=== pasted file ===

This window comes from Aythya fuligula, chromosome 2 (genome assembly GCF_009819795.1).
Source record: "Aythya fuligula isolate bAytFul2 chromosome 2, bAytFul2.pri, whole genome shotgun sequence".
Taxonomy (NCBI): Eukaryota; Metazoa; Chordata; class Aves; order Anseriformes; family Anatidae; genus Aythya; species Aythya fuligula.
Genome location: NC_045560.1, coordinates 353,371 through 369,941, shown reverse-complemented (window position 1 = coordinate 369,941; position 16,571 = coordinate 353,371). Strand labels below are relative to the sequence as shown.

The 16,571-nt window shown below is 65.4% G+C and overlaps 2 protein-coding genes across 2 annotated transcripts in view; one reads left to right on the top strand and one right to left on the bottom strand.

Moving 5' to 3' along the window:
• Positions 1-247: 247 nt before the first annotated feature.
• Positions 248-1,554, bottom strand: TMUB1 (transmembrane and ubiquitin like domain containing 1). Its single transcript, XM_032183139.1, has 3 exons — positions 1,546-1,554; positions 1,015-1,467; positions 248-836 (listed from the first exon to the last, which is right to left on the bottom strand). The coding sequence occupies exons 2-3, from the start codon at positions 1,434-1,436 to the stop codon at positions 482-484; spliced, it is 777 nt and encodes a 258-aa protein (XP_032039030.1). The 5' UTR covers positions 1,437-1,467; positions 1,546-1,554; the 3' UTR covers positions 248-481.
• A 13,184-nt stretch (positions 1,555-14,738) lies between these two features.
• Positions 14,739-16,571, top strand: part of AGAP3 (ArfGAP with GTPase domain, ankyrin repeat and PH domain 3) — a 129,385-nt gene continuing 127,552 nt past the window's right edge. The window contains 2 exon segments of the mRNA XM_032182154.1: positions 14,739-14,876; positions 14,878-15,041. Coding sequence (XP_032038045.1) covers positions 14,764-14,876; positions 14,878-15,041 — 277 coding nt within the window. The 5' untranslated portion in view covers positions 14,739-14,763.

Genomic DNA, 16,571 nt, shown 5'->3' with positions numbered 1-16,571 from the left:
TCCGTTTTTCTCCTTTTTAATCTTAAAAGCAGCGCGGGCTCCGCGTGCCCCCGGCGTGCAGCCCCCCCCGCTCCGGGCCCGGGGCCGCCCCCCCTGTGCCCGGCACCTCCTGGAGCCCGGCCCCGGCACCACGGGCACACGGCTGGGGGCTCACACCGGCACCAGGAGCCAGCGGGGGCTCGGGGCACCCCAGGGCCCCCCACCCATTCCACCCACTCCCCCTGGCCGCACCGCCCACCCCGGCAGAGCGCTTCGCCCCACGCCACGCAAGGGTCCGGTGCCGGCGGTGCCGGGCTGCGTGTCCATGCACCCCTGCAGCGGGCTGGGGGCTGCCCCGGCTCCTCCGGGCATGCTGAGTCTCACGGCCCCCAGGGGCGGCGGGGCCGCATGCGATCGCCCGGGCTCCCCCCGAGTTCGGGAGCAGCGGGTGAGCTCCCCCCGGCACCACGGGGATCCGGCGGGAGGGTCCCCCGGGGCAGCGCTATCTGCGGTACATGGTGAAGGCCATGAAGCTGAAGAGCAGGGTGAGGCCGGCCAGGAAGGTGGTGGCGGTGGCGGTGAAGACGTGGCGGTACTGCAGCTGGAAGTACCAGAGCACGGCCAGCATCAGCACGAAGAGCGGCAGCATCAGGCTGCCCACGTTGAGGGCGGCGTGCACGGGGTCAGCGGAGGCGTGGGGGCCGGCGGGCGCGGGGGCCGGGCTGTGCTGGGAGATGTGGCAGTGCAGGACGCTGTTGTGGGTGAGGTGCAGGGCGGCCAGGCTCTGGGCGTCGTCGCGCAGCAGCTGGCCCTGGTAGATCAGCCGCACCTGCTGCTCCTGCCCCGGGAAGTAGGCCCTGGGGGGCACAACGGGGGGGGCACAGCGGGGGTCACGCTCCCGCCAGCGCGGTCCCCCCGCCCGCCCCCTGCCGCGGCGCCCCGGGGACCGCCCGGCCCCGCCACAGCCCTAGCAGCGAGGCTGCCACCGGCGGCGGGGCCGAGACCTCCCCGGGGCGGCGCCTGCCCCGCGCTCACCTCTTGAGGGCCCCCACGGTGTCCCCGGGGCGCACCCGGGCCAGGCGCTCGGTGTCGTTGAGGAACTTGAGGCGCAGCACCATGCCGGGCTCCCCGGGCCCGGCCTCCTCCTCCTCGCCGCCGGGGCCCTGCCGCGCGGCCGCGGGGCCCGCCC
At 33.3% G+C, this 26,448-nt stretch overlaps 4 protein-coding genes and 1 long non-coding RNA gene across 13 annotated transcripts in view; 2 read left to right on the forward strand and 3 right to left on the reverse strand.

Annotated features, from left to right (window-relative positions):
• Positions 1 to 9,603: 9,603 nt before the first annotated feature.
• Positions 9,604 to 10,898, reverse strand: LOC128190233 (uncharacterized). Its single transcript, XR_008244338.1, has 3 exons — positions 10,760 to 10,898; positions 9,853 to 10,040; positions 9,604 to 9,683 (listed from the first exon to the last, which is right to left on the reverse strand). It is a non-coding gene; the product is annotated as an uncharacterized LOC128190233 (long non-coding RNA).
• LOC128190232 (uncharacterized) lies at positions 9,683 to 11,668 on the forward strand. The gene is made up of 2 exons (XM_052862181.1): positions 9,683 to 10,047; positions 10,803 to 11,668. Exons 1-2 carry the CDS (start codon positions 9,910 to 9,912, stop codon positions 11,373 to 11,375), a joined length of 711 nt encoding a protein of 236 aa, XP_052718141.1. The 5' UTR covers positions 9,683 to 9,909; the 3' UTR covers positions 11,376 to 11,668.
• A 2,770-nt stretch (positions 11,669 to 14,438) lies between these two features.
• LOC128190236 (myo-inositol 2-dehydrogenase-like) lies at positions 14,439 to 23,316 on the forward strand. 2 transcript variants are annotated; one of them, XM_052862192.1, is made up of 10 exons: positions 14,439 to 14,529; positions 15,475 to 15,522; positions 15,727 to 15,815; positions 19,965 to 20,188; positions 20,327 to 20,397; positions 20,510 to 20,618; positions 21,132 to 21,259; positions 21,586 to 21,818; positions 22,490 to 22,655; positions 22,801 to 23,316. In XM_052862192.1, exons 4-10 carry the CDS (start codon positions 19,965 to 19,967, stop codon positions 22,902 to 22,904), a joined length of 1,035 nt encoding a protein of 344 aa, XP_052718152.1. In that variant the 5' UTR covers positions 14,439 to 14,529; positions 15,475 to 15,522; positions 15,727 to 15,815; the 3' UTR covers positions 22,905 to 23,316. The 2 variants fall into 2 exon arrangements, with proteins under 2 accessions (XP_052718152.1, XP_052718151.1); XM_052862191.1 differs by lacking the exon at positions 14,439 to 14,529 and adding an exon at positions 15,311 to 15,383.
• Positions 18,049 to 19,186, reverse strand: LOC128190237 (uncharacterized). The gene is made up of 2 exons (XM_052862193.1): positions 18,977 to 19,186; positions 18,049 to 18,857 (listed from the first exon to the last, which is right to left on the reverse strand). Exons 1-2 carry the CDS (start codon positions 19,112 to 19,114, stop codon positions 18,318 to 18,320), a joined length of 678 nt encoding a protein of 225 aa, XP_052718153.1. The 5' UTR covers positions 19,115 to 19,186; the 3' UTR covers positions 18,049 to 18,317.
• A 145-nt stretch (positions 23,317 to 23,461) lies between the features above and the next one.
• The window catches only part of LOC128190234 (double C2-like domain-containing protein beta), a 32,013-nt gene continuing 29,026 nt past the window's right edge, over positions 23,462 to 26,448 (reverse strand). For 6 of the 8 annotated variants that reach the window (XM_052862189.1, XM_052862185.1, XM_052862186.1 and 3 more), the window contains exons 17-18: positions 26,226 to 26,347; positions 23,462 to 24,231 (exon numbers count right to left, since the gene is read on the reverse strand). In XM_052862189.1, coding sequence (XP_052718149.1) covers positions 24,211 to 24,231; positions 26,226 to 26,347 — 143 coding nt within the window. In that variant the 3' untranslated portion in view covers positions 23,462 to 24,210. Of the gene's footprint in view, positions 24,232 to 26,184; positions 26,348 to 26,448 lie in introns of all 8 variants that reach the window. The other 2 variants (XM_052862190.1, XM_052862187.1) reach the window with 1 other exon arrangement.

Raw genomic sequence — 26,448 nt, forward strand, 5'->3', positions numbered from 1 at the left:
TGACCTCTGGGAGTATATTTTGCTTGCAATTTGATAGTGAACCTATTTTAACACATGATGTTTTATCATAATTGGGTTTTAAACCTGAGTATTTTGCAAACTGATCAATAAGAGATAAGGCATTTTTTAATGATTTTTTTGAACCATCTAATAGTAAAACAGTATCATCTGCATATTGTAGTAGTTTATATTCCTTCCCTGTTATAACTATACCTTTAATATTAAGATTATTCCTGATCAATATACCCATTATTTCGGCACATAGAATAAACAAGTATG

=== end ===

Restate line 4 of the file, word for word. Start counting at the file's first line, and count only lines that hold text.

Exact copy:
Genome location: NC_045560.1, coordinates 353,371 through 369,941, shown reverse-complemented (window position 1 = coordinate 369,941; position 16,571 = coordinate 353,371). Strand labels below are relative to the sequence as shown.